UK INSTITUTE OF Highway Incorporated Engineers (IHIE) last week rejected a proposed merger with the Institution of Civil Engineers.
A majority vote by IHIE Council ruled that members would be better served by continued independence. It opted not to put the proposal to its full membership.
The decision appears to underline the on-going confusion and doubt over the credibility of the ICE's membership requirements - despite a recent overhaul to boost the status of all grades of member.
IHIE president Ian Bradfield said: 'Many IHIE members felt that in the past they were treated as second class members.
Regardless of recent changes, the perception is that the ICE has not changed.'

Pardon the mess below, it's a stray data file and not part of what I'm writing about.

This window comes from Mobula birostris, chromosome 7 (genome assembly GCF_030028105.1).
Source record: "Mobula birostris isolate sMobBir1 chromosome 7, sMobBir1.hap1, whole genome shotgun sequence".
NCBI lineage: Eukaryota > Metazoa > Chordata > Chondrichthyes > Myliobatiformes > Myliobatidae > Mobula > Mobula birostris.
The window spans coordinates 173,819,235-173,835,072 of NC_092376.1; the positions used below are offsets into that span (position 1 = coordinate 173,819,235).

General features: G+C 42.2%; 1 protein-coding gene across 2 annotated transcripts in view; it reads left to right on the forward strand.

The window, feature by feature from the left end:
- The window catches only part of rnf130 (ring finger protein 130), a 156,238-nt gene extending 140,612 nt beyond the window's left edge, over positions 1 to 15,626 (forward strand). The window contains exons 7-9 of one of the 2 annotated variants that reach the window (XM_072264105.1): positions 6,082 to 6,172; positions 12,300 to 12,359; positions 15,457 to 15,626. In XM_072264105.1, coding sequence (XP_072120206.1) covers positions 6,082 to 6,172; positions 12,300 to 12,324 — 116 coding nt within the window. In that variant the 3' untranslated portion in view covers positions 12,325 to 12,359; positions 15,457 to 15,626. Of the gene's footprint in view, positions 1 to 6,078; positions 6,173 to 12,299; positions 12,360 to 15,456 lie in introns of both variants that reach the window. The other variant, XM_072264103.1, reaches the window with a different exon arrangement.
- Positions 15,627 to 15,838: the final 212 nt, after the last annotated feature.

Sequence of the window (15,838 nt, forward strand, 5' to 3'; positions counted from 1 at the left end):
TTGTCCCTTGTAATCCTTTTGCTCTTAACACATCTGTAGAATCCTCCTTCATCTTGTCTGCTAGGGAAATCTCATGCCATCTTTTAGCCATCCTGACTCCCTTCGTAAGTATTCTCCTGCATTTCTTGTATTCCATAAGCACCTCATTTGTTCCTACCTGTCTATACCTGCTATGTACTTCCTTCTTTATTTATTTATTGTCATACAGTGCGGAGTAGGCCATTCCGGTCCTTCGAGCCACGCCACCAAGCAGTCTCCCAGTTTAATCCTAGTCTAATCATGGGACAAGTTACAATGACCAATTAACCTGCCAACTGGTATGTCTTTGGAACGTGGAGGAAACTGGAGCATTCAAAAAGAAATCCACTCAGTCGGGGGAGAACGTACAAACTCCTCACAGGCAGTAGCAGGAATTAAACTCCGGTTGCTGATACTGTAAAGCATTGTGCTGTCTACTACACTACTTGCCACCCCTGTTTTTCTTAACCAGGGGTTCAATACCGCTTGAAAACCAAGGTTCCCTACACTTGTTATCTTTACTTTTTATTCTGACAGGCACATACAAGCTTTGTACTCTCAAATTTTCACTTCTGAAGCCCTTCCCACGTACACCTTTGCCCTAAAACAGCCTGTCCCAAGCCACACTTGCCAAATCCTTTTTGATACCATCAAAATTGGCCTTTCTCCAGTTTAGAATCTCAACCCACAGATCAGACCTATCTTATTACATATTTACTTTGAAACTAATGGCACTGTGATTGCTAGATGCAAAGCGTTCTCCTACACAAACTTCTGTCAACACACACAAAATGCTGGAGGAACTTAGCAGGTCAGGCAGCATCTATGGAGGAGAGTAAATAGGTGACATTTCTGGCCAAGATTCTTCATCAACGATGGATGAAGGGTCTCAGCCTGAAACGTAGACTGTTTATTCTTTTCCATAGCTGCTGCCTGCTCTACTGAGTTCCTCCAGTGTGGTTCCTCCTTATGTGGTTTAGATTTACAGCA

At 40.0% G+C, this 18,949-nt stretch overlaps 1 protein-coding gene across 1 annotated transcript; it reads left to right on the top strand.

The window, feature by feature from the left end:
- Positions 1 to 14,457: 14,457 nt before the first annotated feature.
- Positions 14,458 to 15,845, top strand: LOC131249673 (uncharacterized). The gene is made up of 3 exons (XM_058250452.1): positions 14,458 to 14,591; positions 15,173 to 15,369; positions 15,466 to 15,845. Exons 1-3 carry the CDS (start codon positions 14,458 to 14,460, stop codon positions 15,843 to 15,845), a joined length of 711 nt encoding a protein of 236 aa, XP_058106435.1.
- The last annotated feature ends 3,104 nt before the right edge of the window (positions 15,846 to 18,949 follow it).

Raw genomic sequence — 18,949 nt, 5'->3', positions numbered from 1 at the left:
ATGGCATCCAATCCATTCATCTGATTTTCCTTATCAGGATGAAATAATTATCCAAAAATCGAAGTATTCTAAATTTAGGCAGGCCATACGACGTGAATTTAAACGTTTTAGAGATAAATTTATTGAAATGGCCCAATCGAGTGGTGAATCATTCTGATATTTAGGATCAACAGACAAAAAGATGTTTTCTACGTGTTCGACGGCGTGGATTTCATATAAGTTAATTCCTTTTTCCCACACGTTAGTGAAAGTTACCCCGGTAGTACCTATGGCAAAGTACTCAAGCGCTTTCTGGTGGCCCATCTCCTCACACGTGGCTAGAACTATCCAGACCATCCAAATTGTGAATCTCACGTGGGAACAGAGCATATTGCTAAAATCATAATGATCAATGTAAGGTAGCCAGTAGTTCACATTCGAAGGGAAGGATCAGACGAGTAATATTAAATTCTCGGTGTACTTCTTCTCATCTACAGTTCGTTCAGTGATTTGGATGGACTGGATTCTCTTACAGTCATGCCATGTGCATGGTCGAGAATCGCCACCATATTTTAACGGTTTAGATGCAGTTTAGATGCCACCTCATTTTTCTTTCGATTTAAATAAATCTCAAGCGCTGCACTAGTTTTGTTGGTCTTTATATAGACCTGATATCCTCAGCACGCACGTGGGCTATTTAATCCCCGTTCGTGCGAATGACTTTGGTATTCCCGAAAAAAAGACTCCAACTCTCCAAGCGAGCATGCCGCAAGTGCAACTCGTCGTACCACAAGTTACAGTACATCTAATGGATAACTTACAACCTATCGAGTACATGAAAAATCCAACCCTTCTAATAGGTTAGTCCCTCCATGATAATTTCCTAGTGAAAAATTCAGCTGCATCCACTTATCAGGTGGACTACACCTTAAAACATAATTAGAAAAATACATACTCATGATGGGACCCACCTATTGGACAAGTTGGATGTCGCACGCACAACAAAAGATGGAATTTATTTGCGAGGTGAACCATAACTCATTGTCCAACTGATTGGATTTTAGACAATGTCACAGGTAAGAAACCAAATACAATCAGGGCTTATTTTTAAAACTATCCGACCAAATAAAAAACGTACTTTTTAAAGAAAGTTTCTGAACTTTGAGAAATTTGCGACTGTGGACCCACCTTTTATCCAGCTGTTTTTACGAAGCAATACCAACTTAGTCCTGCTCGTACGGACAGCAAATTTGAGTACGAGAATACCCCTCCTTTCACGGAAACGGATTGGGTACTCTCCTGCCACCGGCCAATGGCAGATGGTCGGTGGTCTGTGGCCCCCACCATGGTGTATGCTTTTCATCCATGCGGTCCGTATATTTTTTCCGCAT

The apparent low conversion by ICE Associate members to Incorporated member, he added, showed that the ICE had not yet convinced engineers of its policy towards Incorporated members.
ICE vice president Colin Clinton dismissed the notion that ICE Incorporated members were treated as second class.
But he accepted the Institution may have 'taken its eye off the ball' lately with regard to maintaining their profile.
'I would suggest that the promotion of the Incorporated member needs to be boosted, ' he said. 'The ICE may have lost some focus. We have to look upstream and raise the profile of the Incorporated engineer.'
Deaths on US roads fell slightly from 41,821 in 2000 to 41,730 in 2001, the National Transportation Safety Board has revealed. Road deaths account for about 94% of all transportation deaths in the US, which last year increased 0.6% to 44,461. Air fatalities rose from 779 to 1,162 in 2001, largely as a result of the deaths resulting from the terrorist hijackings on 11 September.